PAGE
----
The Retail Motor Industry Federation said advance orders meant some dealers had already exceeded their targets and optimism was running high. A spokesman for the federation said: 'All the signs are good. But for the moment we are sticking to a forecast of 400,000 cars.'
That would still be well below the record achieved in 1989, when more than 500,000 new cars were sold in August and 2.3 million in the year as a whole. The industry is predicting that total sales for 1993 will be 1.73 million, compared with 1.59 million last year. The increase in home sales is badly needed, as overseas markets, which have supported production levels during recession in the UK, are now beginning to be squeezed.
Bob Grant, sales director of the Ford dealer Dagenham Motors, said: 'It is certainly very, very positive and encouraging at this stage.' He said the new Mondeo model had helped lift sales, but demand for other models, including the Fiesta, Escort and Orion, was also strong. Dagenham's share price rose by 15p yesterday to close at 123p.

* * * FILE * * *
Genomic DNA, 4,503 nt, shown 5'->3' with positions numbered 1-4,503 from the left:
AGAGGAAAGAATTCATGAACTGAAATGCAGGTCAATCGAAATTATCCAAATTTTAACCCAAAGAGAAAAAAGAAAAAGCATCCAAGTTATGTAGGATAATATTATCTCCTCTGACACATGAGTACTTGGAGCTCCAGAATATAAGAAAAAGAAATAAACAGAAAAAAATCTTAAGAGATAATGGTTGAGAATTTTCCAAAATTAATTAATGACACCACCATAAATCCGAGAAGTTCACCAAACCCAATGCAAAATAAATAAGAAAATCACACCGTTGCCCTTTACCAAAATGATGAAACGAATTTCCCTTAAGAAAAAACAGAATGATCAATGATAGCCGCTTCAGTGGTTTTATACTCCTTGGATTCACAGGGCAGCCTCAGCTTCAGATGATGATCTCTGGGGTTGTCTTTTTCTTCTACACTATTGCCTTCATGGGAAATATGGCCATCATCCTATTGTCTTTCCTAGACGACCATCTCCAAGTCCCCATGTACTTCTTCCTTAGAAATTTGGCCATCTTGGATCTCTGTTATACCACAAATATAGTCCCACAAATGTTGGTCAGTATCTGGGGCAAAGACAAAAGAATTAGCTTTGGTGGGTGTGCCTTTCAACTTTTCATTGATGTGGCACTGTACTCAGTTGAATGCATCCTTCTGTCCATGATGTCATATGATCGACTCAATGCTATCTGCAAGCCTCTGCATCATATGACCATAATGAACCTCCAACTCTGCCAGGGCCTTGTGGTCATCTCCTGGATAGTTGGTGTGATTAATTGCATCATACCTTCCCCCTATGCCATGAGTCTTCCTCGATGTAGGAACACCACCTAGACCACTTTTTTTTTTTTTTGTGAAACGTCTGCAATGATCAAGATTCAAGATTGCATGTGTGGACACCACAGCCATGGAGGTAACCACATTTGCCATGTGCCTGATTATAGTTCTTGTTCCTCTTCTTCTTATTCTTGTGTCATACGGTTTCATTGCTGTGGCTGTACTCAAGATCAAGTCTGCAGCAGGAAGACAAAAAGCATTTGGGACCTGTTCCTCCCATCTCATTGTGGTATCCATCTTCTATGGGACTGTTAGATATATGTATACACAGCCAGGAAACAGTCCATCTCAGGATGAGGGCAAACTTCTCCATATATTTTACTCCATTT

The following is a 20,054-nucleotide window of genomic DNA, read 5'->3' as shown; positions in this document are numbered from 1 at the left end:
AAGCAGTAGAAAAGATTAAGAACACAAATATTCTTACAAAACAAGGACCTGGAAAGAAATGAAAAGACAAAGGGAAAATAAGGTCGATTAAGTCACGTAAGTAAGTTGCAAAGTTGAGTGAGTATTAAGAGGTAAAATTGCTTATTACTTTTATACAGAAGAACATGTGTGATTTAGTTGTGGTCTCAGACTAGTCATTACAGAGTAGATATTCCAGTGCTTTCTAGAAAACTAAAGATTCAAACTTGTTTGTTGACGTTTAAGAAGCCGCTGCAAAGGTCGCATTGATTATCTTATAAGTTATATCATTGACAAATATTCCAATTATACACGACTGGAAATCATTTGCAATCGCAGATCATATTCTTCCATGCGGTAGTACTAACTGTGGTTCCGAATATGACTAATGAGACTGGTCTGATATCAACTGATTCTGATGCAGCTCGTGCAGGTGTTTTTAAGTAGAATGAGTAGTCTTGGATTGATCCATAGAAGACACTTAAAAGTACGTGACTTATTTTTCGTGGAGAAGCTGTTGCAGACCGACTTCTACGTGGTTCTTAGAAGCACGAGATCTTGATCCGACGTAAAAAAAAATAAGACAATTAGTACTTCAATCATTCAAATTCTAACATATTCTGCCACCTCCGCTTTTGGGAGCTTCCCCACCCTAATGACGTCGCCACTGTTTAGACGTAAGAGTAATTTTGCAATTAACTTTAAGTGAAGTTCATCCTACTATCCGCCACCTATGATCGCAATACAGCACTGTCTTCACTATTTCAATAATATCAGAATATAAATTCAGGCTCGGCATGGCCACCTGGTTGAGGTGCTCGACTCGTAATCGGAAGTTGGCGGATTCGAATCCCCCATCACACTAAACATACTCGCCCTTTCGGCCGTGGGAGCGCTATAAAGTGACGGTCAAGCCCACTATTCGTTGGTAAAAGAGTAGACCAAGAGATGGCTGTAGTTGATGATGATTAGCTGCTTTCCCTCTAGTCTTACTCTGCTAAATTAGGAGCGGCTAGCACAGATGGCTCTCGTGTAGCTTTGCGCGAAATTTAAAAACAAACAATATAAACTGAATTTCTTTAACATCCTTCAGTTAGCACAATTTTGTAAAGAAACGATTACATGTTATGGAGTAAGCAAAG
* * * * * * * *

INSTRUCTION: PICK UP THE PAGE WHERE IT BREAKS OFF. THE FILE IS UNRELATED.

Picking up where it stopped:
Shares in T Cowie, which represents most main manufacturers, rose by 9p to 264p on the back of the industry's more buoyant mood. A spokesman for the company, which has 42 dealerships nationwide, said: 'In general terms there are a lot of things which appear to make people want to buy this year - new models, more advertising by manufacturers and more confidence over employment prospects.'
He said that the feeling from people visiting showrooms was that they had weathered the recession and were going to celebrate by buying the car they had been putting to the back of their minds for two to three years. 'There is a lot of pent- up demand out there.'
The industry as a whole is now waiting for the first concrete indication of how August might go when the sales figures for the first 10 days of the month are released.
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